Australian General Sir John Monash changed the way wars were fought and won. When the British and German High Commands of the First World War failed to gain ascendancy after four years of unprecedented human slaughter, Monash used innovative techniques and modern technology to plan and win a succession of major battles that led to the end of the Great War.
But Australia's greatest military commander fought as many battles with those on his side as he did with his enemies. Monash was the classic outsider who rose to greatness despite the mighty odd of his 'handicaps of birth' – having a German-Jewish background at a time when racism and prejudice were rife: and being a part-time colonial soldier in an Imperial British army.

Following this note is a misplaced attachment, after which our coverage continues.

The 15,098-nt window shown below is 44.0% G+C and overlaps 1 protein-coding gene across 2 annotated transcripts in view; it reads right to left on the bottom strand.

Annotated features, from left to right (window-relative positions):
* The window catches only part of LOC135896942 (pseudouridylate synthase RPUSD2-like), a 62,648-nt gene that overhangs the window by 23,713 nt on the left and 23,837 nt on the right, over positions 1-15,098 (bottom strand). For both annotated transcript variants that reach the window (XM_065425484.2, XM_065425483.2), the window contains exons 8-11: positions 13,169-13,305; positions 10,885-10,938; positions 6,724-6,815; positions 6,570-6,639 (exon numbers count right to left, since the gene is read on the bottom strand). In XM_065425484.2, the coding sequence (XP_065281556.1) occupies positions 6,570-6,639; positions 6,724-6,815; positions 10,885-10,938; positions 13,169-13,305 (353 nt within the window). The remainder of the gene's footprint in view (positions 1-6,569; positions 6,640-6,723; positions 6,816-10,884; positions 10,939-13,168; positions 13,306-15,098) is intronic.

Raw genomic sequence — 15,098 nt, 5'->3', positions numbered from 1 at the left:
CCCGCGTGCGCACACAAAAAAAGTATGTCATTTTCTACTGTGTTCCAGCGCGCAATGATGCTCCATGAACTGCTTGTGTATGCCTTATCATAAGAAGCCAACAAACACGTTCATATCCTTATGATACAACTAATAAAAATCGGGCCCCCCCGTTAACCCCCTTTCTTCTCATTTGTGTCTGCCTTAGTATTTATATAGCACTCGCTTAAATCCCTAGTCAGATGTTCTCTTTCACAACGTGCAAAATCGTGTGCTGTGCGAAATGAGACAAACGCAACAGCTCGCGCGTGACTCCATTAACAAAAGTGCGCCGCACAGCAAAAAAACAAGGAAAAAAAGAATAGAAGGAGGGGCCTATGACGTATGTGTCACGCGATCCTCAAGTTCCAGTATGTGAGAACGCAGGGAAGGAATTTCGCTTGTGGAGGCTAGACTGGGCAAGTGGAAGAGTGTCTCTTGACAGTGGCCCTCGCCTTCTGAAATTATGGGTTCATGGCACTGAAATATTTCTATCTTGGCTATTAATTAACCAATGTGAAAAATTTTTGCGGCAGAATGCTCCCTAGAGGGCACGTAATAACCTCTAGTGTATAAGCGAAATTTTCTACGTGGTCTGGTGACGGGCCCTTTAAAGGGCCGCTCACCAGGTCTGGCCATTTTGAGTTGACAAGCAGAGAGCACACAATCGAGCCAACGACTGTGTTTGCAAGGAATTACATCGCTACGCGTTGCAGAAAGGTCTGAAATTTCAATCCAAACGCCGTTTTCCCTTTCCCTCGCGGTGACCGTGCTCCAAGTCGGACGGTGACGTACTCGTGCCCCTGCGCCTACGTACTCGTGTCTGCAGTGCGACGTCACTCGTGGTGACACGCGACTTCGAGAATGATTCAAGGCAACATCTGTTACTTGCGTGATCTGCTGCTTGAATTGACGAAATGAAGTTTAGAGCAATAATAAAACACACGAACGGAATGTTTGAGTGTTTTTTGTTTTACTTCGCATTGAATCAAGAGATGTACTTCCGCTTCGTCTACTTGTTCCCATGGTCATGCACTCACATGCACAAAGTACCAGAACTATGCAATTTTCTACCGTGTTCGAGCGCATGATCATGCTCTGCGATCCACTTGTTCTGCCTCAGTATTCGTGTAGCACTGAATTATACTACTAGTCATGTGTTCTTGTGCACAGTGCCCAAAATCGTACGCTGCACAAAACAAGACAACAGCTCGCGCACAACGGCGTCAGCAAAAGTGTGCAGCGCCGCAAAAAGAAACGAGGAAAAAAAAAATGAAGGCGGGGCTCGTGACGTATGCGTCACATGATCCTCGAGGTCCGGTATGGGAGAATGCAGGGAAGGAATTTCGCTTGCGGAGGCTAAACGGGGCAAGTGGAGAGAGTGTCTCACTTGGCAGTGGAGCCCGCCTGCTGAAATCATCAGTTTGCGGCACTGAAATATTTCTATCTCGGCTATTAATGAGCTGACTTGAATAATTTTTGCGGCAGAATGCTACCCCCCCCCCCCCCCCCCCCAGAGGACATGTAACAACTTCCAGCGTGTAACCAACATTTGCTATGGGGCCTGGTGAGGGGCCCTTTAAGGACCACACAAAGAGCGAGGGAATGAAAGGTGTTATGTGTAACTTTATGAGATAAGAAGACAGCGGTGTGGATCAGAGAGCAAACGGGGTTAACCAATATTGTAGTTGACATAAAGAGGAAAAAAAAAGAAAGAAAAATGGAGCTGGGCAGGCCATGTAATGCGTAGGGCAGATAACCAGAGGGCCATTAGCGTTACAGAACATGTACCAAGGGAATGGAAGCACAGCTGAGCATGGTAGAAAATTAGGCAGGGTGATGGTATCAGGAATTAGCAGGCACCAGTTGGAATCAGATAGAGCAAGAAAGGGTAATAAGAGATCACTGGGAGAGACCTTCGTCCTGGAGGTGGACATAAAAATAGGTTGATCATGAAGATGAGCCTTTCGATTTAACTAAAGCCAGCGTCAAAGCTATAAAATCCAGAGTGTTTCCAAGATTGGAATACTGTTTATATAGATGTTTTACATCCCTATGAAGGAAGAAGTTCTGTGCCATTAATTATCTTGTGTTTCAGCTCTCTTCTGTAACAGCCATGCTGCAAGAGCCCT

Roland Perry brings to life the fascinating story of the man whom many have judged as the greatest ever Australian. Monash draws on the subject's comprehensive letter and diary archive – one of the largest in Australia's history. The result is a riveting portrait that weaves together the many strands of his life as a family man, student, engineer, businessman, lawyer, teacher, soldier, leader, romantic and lover of the arts; and reveals why, in addition to his amazing military successes, Monash is remembered and respected even more for his humanity.